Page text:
National Research Council of Canada. Medical Devices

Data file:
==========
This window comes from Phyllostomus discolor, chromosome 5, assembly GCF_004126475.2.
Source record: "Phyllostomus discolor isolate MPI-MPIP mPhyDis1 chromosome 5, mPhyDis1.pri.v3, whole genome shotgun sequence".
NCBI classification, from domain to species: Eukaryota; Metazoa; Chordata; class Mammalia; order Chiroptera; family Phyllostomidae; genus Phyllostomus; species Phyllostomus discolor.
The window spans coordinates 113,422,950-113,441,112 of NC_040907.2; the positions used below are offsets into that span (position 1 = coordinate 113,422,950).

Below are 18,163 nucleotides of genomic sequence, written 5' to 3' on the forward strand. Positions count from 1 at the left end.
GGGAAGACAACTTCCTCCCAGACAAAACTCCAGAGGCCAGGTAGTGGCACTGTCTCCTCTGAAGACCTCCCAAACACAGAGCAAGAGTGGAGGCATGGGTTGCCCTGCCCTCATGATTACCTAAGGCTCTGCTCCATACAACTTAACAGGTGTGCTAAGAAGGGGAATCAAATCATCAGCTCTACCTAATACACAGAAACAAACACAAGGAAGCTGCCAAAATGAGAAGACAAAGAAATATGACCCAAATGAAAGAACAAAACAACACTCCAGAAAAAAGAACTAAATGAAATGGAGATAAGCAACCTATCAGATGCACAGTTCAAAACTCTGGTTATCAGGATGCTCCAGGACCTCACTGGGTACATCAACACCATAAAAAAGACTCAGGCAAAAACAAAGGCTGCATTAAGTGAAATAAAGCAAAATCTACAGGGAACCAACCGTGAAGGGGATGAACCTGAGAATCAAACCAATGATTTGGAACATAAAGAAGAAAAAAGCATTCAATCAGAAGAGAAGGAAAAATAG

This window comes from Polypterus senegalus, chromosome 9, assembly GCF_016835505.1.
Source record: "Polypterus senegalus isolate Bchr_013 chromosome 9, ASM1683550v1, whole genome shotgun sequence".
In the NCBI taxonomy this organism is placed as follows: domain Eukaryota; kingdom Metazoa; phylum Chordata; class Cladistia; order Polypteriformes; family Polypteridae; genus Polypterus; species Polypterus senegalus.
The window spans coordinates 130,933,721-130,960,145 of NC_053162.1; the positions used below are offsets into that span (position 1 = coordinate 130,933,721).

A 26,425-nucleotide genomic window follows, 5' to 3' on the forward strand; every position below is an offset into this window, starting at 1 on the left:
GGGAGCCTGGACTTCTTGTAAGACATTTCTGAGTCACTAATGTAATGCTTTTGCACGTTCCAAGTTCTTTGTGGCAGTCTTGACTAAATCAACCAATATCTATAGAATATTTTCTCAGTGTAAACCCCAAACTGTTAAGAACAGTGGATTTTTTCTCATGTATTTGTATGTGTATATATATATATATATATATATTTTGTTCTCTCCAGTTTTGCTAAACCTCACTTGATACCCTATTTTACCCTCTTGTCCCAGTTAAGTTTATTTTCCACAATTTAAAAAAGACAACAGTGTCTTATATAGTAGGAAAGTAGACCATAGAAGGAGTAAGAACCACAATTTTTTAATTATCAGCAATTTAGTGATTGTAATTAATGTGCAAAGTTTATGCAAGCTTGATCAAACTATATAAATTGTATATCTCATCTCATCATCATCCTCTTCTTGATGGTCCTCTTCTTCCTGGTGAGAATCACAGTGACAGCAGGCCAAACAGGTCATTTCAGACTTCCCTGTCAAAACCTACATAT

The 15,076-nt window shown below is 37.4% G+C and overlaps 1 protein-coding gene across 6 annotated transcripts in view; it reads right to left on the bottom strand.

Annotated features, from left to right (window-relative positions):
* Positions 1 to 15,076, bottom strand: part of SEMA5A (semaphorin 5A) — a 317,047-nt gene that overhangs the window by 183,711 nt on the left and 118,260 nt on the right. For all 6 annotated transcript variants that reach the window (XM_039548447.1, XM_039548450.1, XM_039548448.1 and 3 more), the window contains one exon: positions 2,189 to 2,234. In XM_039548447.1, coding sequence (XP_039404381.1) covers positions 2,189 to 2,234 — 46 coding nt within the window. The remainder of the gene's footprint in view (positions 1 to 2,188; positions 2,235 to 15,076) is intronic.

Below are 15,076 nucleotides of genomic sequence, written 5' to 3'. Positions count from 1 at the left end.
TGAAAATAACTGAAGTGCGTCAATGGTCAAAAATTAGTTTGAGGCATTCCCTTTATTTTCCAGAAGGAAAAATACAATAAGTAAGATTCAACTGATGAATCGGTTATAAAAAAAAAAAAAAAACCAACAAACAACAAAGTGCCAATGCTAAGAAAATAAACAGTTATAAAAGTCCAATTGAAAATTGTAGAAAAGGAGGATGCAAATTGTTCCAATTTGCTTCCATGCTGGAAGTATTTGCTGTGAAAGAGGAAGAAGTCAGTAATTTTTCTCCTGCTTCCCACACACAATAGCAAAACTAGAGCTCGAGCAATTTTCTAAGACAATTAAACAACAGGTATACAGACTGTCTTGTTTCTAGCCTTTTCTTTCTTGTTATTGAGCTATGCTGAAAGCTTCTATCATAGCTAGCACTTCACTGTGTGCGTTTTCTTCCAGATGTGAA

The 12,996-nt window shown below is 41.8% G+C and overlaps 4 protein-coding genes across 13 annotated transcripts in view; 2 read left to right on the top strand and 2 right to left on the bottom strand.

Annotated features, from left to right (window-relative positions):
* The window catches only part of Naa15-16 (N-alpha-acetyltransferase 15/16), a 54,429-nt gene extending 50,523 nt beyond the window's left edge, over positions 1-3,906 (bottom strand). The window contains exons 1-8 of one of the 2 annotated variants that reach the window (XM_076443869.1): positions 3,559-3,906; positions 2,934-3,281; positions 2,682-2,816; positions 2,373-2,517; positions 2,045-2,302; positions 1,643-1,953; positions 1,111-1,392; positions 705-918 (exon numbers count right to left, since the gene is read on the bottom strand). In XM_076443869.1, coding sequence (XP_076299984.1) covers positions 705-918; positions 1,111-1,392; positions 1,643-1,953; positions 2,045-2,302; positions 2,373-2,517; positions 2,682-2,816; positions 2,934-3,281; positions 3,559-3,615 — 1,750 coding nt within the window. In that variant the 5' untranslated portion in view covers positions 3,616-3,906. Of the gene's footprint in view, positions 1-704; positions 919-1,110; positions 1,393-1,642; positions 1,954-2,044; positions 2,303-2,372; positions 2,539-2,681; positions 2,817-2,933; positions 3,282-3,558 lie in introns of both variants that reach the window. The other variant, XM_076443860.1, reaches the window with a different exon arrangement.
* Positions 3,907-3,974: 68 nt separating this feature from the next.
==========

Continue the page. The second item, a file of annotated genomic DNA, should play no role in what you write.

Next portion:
Colloidal suspensions of buoyancy neutral particles flowing in circular pipes focus into narrow distributions near the wall due to lateral migration effects associated with fluid inertia. In curving flows, these distributions are altered by Dean currents and the interplay between Reynolds and Dean numbers is used to predict equilibrium positions. Here, we propose a new description of inertial lateral migration in curving flows that expands current understanding of both focusing dynamics and equilibrium distributions. We find that at low Reynolds numbers, the ratio δ between lateral inertial migration and Dean forces scales simply with the particle radius, coil curvature and pipe radius as R3R/a4. A critical value δc = 0.148 of this parameter is identified along with two related inertial focusing mechanisms. In the regime below δc, coined subcritical, Dean forces generate permanently circulating, twinned annuli, each with intricate equilibrium particle distributions including eyes and trailing arms. At δ > δc (supercritical regime) inertial lateral migration forces are dominant and particles focus to a single stable equilibrium position.